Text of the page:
It appears that this
vein may have been worked out by the early 1800s. An exploratory passage
was driven south at depth from Cathole vein in the 1860s, but this found
that Pilkington’s was unmineralised at the point of intersection.
Adapted from plan by Halkyn District United Mines 1986
Workings on Cathole vein are indicated by black lines.
Pilkington's vein lies closer to the bottom of the plan.
It's line is indicated by several shafts shown in yellow which have
been added by this writer, the locations of which are shown on a 1750s
A blocked shaft was
excavated in the 1980s. This revealed 1700s workings extending for 240
metres. They were explored to a maximum depth below surface of 25 metres
(see survey above). At one point in the workings a set of miners tools
was found comprising two picks, shovel, hammer, gad, chisel etc. One of
the picks is inscribed with the initials “FW” in old English lettering.
The adit near the boundary stone was entered from a nearby shallow
shaft at SJ202627 in the 1970s and found to contain a set of old
rails, but the passage was not fully explored at that time. The shaft
and adit portal could with a little work, again reveal at least
part of these interesting old workings.
Tools found in Pilkington's vein
Tools shown in a
catalogue of mining machinery of 1870,
reproduced by the
Trevithick Society and available for around £4 or so.
Stone pack-wall holding back deads (waste rock). The miners tools shown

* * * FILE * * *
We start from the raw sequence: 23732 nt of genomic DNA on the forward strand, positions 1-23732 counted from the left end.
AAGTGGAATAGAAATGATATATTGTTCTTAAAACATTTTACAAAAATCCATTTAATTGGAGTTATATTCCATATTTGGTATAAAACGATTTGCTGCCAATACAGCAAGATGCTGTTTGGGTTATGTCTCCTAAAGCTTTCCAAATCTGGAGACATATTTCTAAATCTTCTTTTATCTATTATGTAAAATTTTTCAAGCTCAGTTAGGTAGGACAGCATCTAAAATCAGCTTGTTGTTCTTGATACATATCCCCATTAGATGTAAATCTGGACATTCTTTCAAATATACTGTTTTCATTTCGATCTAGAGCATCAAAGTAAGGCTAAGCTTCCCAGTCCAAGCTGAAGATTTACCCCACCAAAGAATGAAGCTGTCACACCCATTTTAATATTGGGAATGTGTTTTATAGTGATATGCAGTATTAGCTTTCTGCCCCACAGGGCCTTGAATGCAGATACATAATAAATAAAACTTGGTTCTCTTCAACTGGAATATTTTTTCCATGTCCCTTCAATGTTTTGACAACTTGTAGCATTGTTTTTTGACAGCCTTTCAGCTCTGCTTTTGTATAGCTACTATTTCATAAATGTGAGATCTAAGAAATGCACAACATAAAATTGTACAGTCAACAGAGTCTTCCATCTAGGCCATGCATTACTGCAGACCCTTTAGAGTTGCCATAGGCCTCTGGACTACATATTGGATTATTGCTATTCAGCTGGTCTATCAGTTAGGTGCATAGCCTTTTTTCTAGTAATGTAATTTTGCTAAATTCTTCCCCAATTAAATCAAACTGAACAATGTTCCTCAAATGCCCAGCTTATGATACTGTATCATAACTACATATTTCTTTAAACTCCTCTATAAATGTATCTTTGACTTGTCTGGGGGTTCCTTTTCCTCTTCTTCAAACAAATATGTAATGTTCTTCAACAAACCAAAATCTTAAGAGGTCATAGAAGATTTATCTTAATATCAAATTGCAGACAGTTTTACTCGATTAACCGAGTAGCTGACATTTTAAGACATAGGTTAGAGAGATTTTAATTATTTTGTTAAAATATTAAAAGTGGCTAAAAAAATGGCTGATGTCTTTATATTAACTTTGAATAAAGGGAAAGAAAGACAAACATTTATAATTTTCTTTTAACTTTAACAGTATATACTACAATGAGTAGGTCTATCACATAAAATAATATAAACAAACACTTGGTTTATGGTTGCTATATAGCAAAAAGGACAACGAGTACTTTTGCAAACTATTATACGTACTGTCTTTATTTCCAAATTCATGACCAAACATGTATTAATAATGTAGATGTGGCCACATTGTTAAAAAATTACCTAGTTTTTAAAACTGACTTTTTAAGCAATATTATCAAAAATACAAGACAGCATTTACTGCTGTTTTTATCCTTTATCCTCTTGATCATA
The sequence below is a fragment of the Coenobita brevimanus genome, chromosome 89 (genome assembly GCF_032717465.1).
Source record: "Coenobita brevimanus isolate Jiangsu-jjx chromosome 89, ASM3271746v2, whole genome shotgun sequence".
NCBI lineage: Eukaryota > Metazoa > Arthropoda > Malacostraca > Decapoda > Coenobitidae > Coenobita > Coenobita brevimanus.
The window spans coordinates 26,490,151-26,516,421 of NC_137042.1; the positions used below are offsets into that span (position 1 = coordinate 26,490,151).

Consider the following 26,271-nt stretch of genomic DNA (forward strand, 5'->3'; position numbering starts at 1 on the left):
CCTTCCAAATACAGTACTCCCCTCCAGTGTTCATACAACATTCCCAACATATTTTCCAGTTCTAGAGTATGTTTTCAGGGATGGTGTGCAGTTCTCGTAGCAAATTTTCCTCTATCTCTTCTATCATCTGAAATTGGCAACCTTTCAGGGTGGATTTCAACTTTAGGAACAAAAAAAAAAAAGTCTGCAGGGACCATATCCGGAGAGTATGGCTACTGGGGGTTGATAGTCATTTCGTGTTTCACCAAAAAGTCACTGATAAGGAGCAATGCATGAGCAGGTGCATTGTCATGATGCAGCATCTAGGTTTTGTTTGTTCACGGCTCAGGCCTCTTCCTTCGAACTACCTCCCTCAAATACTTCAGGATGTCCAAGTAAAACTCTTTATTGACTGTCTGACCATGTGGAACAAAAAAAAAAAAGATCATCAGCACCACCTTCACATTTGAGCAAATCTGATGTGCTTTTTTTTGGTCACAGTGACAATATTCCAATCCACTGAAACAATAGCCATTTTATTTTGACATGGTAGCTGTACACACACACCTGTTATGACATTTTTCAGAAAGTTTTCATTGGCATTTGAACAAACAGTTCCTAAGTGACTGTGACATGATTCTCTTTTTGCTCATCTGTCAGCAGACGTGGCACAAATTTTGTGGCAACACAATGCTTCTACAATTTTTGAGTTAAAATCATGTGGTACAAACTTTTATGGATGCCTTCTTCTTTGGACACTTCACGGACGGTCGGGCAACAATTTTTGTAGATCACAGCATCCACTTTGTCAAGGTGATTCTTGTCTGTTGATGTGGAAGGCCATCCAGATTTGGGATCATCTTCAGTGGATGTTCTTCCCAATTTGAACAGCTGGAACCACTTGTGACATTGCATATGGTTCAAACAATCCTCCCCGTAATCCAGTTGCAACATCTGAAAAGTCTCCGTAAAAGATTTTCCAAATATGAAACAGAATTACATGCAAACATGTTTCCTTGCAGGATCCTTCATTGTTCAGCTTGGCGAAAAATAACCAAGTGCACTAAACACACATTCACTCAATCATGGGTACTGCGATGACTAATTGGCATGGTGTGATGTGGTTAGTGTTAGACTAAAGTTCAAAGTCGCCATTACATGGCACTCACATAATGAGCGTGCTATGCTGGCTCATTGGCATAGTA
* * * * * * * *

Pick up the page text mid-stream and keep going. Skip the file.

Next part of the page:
above were found in this area: At the top of the pack wall, the way on
appeared to be upwards but was blocked by boulders. Digging here soon
opened up a hole above, which entered via the floor of a passage running
directly over the dig. All the tools lay together at the side of this
passage, as if left by a miner expecting to return.
Pilkington's vein comprises a series of parallel poorly mineralised
veins, hence the workings appear somwhat random in nature and direction.
The hole above tapers to a crawl which opens beyond in a further
Photo: Selwyn Edwards
The three photos above show the workings as being somewhat restricted
in nature typical of the 1700s when minimal rock was removed in order
to extract ore. They may also just reflect the narrow nature of the
Archaeological Trust refer to Pilkington’s mine as being:
"Cat Hole West
(also known as Pilkington's)"
Environment Record number 18033, national grid reference SJ20206270.
The Pilkington's Vein
ran west from Cathole and was worked through the woodland to the west of
the Cathole to Gwernaffield Road down to the River Alyn. The Old Engine
Shaft remains to the south of Cefn Mawr Hall at SJ20456305 (This
ref. lies too far north to be Old Engine Shaft. It is more likely to be
Cefn Mawr Shaft on Deborah vein). West Whim Shaft remains
overgrown at SJ2032629 (the approximate
position of Old Engine Shaft). Footway
and Bartlay's Shafts (should read Barkley’s
Shaft) remain in this area to the south of Cefn-Mawr Hall.
The area bears the earthwork scars of earlier mining activity than the
Taylor period, but the area appears to have been intensely mined in the
This description of the workings appears to
confuse Pilkington’s vein with Cathole vein. The CPAT paragraph
actually describes shafts on Cathole vein, of which Pilkington’s is a
Around 1850 Cathole vein was connected to
Pilkington's vein by an exploratory cross-cut driven south at depth.
But at the point of intersection Pilkington's vein was found to have